How often do you experience racism in your everyday life? Once a month? Once a Week? Daily?
For me I would say most days. Casual discussions at work on immigration quickly turning sour, as one member of an ethnic minority talks in derogatory ways about the arrival of another into their community. Pro-British Facebook posts requesting I share their image of a golliwog. Snippets of chat on the daily commute. And more recently in some of the pubs I have visited.
Charlie Watson, who has had first-hand experience of racism in local pubs, said:
“Many people think that racism has disappeared these days but as a young black person one finds multiple examples of racist behaviour. Many pubs are no-go areas if one is sensitive about overhearing racist conversations. When challenged, said people are affronted and feel it is permissible to indulge in this behaviour within their own social group.”
“I was in a pub over the weekend and experienced this first hand and could not believe what I was hearing. I cannot stand to hear such small-minded drivel and say nothing and I suggest you do the same. Racism will never die but can be put to near sleep if one stands up for what is truly right and wrong. I believe people over complicate the simplistic fact that we are all humans and all the same when the light goes out. However, the people who see a difference need our sympathy for being so narrow minded. It can be argued that one’s upbringing can be the fundamental cause of racist behaviour. If this is the case, I suggest we enlighten these poor souls with words that will give them a better understanding of racism and how it is not acceptable.”
As reported by the BBC last year, the British Social Attitudes survey found that the amount of British people who admit to being ‘racially prejudiced’ has increased steadily since the year 2000. Despite wide variations around the country the headline-grabbing part of the survey was the suggestion that 30% of British people now admit to being in some way racially prejudiced. Similarly, hate crimes on British railways have increased 37% in the last five years.
But where does this thinking come from? Local psychotherapist, Nick Ratcliff, who has also experienced this kind of racism before, said:
“There’s a kind of assumption sometimes that because there isn’t a person of colour in sight or earshot it’s ok to make remarks that wouldn’t be made if there were. It is sadly that sort of behaviour that is also fuel for the kind of people that ‘Like’ and ‘Share’ Britain First posts on Facebook. It only encourages organisations like Britain First to come to Derby with the pretence they are a Christian organisation, rather than a small roving splinter group of former BNP, EDL and National Front supporters using money given for their poppy type sales activities to fund their “political” activities, railing against Shrödinger’s Immigrants.”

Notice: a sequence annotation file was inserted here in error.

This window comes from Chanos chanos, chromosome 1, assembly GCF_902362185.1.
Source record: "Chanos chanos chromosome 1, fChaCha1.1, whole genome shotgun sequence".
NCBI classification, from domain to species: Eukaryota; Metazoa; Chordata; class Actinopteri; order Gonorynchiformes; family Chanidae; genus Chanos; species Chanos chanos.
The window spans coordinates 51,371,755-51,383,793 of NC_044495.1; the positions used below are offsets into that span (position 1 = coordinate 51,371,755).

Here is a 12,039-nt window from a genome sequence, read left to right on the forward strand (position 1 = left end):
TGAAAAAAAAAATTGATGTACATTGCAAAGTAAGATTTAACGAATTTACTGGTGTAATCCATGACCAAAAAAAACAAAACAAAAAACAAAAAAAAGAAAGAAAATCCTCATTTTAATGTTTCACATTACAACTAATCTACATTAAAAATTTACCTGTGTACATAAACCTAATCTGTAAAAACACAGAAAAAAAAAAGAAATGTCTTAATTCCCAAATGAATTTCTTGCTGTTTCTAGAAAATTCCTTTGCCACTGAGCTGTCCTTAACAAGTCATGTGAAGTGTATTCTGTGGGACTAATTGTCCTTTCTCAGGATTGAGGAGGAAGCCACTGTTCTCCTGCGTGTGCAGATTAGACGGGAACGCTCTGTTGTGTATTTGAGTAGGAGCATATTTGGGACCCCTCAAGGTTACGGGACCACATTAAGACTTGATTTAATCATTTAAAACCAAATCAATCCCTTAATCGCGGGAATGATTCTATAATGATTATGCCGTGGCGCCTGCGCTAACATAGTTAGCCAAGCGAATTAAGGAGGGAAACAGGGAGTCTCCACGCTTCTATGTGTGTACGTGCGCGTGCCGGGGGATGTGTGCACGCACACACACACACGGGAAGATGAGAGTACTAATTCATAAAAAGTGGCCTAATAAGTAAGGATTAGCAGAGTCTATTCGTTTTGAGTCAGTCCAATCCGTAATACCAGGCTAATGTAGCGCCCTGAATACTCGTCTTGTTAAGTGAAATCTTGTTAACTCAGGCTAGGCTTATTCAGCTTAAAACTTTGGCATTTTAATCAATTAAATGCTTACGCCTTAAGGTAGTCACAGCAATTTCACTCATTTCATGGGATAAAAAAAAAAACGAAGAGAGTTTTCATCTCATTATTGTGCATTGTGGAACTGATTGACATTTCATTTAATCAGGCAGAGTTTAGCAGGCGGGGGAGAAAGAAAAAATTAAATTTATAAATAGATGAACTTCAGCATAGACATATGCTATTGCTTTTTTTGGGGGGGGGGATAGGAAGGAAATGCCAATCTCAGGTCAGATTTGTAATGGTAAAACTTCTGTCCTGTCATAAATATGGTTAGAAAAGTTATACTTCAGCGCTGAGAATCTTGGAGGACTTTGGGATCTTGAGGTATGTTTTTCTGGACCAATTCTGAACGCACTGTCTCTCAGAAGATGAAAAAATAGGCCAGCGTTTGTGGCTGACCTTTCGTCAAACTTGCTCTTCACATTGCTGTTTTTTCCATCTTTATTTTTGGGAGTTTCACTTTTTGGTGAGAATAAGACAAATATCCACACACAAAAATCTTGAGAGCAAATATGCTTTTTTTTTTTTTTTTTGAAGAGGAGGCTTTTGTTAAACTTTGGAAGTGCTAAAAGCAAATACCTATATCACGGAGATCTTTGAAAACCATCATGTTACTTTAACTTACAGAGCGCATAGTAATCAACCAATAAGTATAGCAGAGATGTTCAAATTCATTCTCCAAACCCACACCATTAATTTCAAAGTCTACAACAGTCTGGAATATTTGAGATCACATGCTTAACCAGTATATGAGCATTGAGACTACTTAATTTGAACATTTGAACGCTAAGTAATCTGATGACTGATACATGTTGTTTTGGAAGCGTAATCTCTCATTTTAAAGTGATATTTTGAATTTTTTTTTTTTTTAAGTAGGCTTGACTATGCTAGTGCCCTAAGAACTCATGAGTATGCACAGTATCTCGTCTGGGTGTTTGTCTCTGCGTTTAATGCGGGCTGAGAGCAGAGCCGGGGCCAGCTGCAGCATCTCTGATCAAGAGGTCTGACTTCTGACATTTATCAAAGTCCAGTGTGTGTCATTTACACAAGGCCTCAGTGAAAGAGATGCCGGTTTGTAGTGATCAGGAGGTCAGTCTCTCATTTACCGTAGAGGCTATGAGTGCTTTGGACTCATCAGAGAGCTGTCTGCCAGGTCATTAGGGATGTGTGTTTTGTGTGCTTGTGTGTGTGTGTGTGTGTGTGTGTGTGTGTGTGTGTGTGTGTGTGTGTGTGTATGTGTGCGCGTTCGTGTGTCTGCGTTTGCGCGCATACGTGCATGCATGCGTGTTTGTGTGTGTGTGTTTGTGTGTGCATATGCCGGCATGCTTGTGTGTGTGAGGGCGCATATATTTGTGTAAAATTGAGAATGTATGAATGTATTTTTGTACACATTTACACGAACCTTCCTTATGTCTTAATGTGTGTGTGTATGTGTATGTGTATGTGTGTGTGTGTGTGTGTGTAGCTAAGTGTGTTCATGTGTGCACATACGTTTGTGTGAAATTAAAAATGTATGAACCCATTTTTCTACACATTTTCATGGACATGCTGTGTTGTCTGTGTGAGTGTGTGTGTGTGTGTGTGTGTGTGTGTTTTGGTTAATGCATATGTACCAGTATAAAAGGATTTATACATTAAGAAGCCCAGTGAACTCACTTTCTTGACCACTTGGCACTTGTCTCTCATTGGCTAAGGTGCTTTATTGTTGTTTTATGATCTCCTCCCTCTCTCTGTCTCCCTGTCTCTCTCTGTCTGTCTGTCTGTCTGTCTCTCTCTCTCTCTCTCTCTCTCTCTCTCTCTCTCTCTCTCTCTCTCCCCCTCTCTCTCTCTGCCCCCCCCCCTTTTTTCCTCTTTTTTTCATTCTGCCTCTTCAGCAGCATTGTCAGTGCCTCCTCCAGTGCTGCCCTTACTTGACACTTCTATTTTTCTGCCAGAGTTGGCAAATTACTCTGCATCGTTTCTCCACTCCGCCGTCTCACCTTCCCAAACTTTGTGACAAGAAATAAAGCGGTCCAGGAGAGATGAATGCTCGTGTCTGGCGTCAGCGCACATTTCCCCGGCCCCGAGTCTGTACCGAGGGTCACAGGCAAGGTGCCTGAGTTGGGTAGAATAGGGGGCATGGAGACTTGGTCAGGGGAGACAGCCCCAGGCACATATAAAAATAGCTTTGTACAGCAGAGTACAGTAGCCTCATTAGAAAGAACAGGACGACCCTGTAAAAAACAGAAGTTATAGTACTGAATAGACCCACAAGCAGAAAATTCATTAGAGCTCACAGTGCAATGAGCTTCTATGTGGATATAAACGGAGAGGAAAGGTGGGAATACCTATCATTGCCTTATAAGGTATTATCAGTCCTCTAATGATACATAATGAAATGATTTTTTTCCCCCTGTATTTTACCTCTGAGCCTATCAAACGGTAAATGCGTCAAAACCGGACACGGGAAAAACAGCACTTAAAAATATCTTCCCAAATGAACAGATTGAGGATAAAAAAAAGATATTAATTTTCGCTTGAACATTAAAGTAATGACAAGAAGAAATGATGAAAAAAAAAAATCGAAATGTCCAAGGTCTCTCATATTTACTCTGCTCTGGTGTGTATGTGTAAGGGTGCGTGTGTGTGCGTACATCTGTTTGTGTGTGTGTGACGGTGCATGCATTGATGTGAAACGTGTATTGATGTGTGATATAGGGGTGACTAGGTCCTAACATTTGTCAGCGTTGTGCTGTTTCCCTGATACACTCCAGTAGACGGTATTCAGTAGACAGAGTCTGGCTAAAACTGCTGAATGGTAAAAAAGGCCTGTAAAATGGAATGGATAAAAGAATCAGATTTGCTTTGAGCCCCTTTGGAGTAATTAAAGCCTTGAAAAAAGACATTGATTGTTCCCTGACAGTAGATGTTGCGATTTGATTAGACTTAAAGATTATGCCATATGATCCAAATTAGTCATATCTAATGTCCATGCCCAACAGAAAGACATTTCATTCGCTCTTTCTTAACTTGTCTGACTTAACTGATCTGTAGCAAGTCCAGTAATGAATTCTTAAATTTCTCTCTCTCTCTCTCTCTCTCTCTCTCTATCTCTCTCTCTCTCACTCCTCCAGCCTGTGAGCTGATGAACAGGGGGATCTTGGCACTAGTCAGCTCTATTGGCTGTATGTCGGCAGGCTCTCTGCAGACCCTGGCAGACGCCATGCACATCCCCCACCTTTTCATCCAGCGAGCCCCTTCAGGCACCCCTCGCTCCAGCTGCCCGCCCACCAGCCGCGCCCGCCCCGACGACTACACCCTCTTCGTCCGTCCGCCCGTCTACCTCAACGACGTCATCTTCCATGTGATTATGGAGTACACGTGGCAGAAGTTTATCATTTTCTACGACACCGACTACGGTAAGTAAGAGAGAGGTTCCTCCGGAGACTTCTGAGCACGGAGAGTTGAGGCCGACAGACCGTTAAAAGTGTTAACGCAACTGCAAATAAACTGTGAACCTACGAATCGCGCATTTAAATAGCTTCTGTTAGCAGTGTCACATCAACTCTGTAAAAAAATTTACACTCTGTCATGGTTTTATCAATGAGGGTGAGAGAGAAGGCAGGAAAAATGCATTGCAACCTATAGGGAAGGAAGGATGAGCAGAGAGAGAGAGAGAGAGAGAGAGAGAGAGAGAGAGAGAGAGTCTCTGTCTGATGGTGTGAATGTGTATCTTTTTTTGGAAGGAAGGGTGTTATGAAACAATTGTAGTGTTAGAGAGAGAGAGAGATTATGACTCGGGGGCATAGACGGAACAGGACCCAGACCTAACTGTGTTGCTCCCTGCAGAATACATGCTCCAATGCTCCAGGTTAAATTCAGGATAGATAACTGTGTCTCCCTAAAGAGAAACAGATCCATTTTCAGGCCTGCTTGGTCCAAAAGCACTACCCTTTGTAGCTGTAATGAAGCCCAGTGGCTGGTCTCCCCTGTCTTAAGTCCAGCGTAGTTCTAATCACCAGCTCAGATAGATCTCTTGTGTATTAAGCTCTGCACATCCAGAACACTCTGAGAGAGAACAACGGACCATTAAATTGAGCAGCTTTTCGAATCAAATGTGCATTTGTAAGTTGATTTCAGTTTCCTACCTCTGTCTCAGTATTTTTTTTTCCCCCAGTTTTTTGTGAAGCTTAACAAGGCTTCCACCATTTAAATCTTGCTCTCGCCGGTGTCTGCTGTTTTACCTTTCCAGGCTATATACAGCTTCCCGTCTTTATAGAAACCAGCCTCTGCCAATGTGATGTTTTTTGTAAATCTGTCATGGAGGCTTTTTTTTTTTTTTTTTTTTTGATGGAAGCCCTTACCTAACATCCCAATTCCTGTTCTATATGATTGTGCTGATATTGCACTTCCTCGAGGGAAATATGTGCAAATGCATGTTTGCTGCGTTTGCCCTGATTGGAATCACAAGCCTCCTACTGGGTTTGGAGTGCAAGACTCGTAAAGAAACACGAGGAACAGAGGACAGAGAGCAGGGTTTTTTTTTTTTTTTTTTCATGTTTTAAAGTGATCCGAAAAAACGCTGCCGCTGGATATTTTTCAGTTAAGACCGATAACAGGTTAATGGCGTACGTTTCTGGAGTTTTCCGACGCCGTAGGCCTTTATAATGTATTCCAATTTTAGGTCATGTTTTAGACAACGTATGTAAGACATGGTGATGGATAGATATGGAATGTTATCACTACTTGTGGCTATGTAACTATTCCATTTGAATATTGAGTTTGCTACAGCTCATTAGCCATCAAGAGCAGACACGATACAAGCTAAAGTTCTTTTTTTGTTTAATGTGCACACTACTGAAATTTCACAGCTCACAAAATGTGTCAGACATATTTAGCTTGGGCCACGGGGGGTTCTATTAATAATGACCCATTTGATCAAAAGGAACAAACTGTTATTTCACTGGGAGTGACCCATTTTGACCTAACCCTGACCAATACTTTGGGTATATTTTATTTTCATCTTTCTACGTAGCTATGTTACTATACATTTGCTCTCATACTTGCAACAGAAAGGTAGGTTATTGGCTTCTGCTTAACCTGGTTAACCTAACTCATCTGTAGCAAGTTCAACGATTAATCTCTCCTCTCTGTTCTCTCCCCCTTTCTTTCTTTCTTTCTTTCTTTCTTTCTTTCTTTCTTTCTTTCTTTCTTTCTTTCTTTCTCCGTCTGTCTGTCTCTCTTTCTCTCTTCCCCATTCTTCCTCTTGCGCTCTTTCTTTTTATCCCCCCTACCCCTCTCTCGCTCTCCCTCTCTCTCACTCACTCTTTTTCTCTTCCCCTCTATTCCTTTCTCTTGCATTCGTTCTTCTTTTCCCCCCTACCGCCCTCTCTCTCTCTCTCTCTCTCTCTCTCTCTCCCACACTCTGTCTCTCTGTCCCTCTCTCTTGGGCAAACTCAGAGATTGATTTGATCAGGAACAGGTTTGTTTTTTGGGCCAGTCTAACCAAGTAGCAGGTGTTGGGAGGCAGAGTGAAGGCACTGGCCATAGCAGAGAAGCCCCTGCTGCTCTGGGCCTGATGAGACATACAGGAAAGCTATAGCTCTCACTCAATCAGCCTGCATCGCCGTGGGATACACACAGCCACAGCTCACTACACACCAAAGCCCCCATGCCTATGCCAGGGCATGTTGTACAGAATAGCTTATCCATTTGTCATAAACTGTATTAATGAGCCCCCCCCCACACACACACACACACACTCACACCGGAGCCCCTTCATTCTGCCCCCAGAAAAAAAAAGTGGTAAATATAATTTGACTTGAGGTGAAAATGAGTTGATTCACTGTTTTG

Racism is not always straightforward. What can start off as an innocuous conversation after a few beers can, and has for me, switched mid-way into something that I no longer felt comfortable discussing. In this dilemma I’ll be first to admit I didn’t always draw a line under the conversation when I should have. I can do better. We can all do better. It’s not simply enough to change your local pub to one down the road; at some point the issue must be confronted.
Tackling racism is a continuous process. When you look back at our post-war generation, at stereotypical sitcoms of the 70’s and the Brixton riots of the 80’s it’s easy to congratulate ourselves on how far we have come. If only it were the case that in this brave new multicultural Britain all were all welcome and treated as equal regardless of ethnicity. The everyday reality of the situation couldn’t be further from the truth. Racism hasn’t been stamped out. If anything we’ve become too complacent about it in the UK.
There’s no easy solution. What is required is education, unity and a collective effort to challenge negative attitudes towards race. Racism pulls apart everything that makes British society so successful, it divides us against each other, fuels violence and humiliates others – dehumanising people as we have seen during the recent debate on immigration.
It takes a lot to stand up to your friends, to the regulars in the pub, to your work colleagues and family members, but stand up we must. Is it easier to say nothing? Of course, but when we say nothing we are complicit in allowing racism to happen. When you laugh along with that joke in the pub or casually share that post on Facebook you embolden those making the comments. By staying silent, by not challenging those around you, you allow racism to spread and be normalised.